The president of the NDP’s Scarborough Centre riding association, Lace Cameron, has quit in protest over the party’s handling of the local nomination contest, which they say was manipulated to ensure Neethan Shan emerged victorious following a short nomination meeting on December 1.

Cameron and the rest of the riding association executive council also published a letter accusing NDP brass of taking over the nomination process from the grassroots so they could install the party’s candidate of choice — and that party officials had used “tone policing, gaslighting, bullying, and threats to try to silence members” who were trying to push back.

“To be frank, we believe the party has favoured candidate Neethan Shan over (fellow nomination candidate) D. Tyler Robinson,” reads the letter.

“With Neethan being a seasoned NDP politician … we would have hoped the party would have gone above and beyond to ensure that this nomination and all processes around it would be as impartial as possible to give both candidates a fair opportunity — but we strongly feel that this was not the case.”

Shan’s spouse is Thadsha Navaneethan, who has worked for the Office of the Opposition Leader (the NDP says she does not currently work there) and is an executive representative of the federal NDP’s women’s council. Shan, a former Toronto city councillor, was also the NDP candidate in Scarborough—Rouge River during that riding’s 2016 byelection.

NDP provincial director Lucy Watson maintained the nomination process was conducted entirely above board.

“Nominations in our party are entirely democratic in all ridings, and members of Scarborough Centre followed the same process to select their candidate,” said Watson.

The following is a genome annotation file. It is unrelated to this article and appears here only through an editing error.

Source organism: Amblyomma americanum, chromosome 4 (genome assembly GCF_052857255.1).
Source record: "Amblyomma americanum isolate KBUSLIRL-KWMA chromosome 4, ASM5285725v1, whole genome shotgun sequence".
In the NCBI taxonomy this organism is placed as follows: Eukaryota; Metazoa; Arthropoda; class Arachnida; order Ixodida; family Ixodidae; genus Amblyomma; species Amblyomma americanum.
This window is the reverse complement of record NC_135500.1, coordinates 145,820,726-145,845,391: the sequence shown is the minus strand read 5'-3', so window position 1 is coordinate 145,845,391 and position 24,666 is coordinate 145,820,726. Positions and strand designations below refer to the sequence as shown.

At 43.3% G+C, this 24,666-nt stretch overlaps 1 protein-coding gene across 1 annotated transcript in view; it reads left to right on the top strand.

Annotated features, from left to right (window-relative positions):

The Scarborough Centre riding association had been expecting to hold a nomination meeting last spring, but the party would not give the go-ahead, according to the association’s executive. They say delays continued even after one of the candidates seeking the nomination, Zamir Nadeem, stepped down in September and Shan announced his candidacy.

By October, association members began raising a stink about the lack of a nomination meeting on their personal Twitter accounts. In their letter, they claimed Watson “scolded” them for “appearing biased,” and that NDP MPP Doly Begum called Cameron personally late one evening to ask them to take their Twitter post down.

“After the way the party manhandled and manipulated this nomination process to ensure their insider candidate won the nomination, I don’t have the emotional strength to keep fighting for progress inside a party that seems to delight in mediocrity,” Cameron, who resigned roughly an hour after the meeting, told Queen’s Park Today.

In response to questions about these claims, the party said association members “were asked by other members to stop using their position of authority to favour one candidate over another.”

“We reminded all involved that they should act with mutual respect, and that their tone towards fellow members and contestants was not appropriate,” it said.

Former Toronto city councillor Neethan Shan emerged victorious as the NDP candidate for Scarborough Centre following a short nomination meeting on December 1. (Photo: Facebook/Neethan Shan)